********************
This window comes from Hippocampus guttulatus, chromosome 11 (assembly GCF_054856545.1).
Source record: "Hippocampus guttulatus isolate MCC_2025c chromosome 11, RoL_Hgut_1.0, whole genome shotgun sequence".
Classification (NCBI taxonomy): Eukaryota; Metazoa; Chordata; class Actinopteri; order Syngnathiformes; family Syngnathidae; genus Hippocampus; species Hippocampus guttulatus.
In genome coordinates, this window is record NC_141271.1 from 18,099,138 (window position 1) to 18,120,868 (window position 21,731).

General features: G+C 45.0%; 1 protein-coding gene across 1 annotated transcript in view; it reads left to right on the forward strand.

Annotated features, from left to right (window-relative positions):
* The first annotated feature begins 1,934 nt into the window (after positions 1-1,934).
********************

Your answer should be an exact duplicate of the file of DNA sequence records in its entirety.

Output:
This window comes from Hippocampus guttulatus, chromosome 11 (assembly GCF_054856545.1).
Source record: "Hippocampus guttulatus isolate MCC_2025c chromosome 11, RoL_Hgut_1.0, whole genome shotgun sequence".
Classification (NCBI taxonomy): Eukaryota; Metazoa; Chordata; class Actinopteri; order Syngnathiformes; family Syngnathidae; genus Hippocampus; species Hippocampus guttulatus.
In genome coordinates, this window is record NC_141271.1 from 18,099,138 (window position 1) to 18,120,868 (window position 21,731).

General features: G+C 45.0%; 1 protein-coding gene across 1 annotated transcript in view; it reads left to right on the forward strand.

Annotated features, from left to right (window-relative positions):
* The first annotated feature begins 1,934 nt into the window (after positions 1-1,934).